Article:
Monday, October 27, 2014

FDCPA, FCCPA, copyrights and academic works, and eggplant, black olive, roasted garlic, and heirloom tomatoes over angel hair pasta

Consumer law -- Debt collection -- Action alleging that defendant debt collector violated Florida Consumer Collection Practices Act and Fair Debt Collection Practices Act by sending plaintiff a letter stating that “Unless you, within 30 days of receipt of this notice, dispute the validity of the debt, or any portion thereof, the debt will be assumed to be owed” -- Complaint stated claim that letter violated FDCPA because it did not state that if plaintiff did not dispute the debt within 30 days the only entity to assume the debt to be valid is the debt collector -- Defendant's substitution of the word “owed” for the word “valid” in the letter is not a basis for FDCPA claim -- Complaint stated claim that letter violated FCCPA provision that a person shall not assert the existence of a legal right when such person knows that the right does not exist by asserting the misleading communication regarding who could assume that the debt was owed -- Complaint stated claim that letter violated provision of FDCPA that debt collector shall not use any false representations or deceptive means to attempt to collect any debt by stating that if federal bankruptcy discharge has been entered, an In Rem judgment will be entered -- Language could be perceived by the least sophisticated consumer to mean that the consumer will not be allowed to contest an In Rem judgment before it is entered -- Plaintiff may seek declaratory and injunctive relief
ERICA MARTIN, on behalf of herself and others similarly situated, Plaintiff, v. BUTLER & HOSCH, P.A., Defendant. U.S. District Court, Middle District of Florida, Tampa Division.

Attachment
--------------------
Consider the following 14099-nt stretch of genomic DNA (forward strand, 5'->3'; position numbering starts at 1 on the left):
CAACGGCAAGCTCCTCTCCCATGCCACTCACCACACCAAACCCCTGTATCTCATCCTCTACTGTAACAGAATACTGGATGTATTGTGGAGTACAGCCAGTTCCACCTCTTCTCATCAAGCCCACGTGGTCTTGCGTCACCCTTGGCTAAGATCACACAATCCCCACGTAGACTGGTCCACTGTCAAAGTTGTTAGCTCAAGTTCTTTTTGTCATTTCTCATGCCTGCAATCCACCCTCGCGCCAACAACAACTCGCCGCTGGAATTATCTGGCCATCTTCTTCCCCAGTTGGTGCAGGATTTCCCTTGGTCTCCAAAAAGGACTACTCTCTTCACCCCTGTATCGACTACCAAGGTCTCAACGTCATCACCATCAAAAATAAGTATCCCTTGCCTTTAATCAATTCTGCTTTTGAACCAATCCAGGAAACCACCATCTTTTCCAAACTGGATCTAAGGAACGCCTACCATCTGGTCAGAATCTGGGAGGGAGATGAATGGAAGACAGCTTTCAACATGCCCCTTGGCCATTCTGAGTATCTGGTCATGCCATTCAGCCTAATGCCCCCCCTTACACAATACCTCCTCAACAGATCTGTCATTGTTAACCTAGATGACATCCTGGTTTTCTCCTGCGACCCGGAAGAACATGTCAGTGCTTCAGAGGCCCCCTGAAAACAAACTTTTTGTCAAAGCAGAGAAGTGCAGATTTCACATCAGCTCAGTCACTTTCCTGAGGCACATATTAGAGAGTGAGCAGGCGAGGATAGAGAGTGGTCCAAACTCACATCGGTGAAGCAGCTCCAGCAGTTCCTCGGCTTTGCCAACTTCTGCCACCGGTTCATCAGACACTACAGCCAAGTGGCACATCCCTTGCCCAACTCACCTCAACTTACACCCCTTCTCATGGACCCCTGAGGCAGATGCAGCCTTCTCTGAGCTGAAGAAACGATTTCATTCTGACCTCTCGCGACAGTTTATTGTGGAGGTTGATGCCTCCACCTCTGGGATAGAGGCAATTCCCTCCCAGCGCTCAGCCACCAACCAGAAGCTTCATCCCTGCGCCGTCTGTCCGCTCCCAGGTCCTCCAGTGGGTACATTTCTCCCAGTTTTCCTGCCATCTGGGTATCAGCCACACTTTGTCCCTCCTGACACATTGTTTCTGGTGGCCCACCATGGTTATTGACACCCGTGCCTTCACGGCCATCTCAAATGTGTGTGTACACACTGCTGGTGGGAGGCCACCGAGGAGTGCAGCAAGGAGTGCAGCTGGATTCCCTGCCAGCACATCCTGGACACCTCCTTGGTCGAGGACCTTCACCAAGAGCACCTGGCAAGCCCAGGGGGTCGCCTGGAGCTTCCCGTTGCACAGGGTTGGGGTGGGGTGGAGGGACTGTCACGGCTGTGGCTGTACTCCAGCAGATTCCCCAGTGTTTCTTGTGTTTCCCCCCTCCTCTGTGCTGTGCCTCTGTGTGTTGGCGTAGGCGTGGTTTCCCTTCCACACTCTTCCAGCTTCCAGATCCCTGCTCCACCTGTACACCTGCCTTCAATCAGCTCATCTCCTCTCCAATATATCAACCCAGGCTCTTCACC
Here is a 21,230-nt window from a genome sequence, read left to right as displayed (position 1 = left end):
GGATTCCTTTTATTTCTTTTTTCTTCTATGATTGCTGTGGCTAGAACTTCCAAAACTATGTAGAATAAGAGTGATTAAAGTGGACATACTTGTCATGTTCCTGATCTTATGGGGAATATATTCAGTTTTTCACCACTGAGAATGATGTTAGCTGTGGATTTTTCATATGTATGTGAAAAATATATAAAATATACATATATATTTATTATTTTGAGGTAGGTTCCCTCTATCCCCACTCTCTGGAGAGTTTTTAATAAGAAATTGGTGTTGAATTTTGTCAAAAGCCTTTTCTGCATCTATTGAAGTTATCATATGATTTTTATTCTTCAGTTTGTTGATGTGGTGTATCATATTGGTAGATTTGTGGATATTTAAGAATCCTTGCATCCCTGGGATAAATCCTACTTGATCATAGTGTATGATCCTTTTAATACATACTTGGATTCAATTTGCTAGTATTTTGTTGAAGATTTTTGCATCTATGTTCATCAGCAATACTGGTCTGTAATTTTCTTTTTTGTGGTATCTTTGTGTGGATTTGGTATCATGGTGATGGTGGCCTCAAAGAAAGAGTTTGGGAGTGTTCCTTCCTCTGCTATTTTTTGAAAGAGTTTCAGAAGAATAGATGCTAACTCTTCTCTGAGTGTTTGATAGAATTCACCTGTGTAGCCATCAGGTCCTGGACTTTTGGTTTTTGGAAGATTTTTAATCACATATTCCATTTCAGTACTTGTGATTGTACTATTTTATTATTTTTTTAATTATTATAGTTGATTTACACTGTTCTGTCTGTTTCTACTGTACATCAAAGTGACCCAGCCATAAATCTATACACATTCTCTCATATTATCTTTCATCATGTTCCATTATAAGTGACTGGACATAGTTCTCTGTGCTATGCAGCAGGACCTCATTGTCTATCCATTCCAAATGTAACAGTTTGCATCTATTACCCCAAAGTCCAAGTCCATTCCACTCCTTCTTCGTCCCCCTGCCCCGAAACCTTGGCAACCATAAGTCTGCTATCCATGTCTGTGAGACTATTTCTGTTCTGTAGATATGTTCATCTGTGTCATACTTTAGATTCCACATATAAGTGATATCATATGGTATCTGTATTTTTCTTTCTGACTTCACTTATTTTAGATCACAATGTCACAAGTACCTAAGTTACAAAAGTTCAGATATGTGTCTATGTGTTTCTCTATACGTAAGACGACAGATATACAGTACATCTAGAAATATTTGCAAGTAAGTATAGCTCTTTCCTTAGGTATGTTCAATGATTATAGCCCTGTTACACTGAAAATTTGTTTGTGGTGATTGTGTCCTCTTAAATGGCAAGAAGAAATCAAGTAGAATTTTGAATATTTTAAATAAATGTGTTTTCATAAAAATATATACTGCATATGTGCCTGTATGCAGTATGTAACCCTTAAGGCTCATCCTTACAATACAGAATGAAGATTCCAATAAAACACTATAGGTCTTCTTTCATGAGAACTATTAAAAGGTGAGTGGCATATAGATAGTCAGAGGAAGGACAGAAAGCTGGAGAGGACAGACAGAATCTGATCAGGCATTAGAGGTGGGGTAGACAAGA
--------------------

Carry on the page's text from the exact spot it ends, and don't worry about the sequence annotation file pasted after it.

Copyrights -- Infringement -- Academic works -- Three publishing houses brought copyright infringement action alleging members of the Board of Regents and officials at state university infringed plaintiffs' copyrights by maintaining a policy which allows professors to make digital copies of excerpts of plaintiffs' books available to students without paying plaintiffs -- Immunity -- Argument that defendants are immune from suit pursuant to Eleventh Amendment, which was not raised on cross-appeal, is not properly raised -- Fair use -- District court abused discretion in granting declaratory and injunctive relief to plaintiffs where court's grant of injunctive relief was predicated on its finding of infringement, which was in turn based on court's legally flawed methodology in balancing four fair use factors and erroneous application of factors two and three -- District court did not err in performing a work-by-work analysis of individual instances of alleged infringement in order to determine the need for injunctive relief -- However, district court did err by giving each of four fair use factors equal weight, and by treating the four factors mechanistically, rather than undertaking a holistic analysis which carefully balanced the four factors -- District court did not err in holding that first fair use factor, the purpose and character of the use, favors a finding of fair use, notwithstanding nontransformative nature of the use, where defendant's use was for nonprofit educational purposes, which are favored under fair use statute -- District court erred in holding that second fair use factor, the nature of the copyrighted work, favors fair use in every case -- Because the digital copies of excerpts in question contained evaluative, analytical, or subjectively descriptive material that surpasses the facts, or derives from the owner's own experiences or opinions, district court should have held that second factor was neutral or even weighted against fair use where such material dominated -- In analyzing the third fair use factor, the amount used in relation to the copyrighted work as a whole, district court erred in setting a 10 percent-or-one-chapter benchmark, rather than performing this analysis on a work-by-work basis, taking into account whether the amount taken, qualitatively and quantitatively, was reasonable in light of the pedagogical purpose of the use and threat of market substitution -- District court did not err in its application of fourth fair use factor, the effect of defendants' use on potential market for or value of copyrighted work -- District court erred by not affording fourth factor more significant weight in overall fair use analysis, where defendants' unpaid copying was nontransformative and plaintiffs' works were used for one of purposes for which the works were marketed and threat of market substitution was severe -- District court erred by separating two additional considerations from its analysis of first and fourth fair use factors -- Although it is within district court's discretion to go beyond considerations set forth in four factors, district court's supplemental considerations of whether limited unpaid copying of excerpts will deter authors from creating new academic works and whether slight limitation of permissions income caused by defendants' fair use would promote spread of knowledge and would not appreciably diminish plaintiffs' ability to publish scholarly works, were not actually supplemental, and as such should have been considered within existing statutory framework -- Attorney's fees -- Prevailing party -- Because district court's designation of defendants as prevailing party and consequent award of attorney's fees and costs were predicated on its erroneous fair use analysis, reversal of award of attorney's fees and costs to defendants is appropriate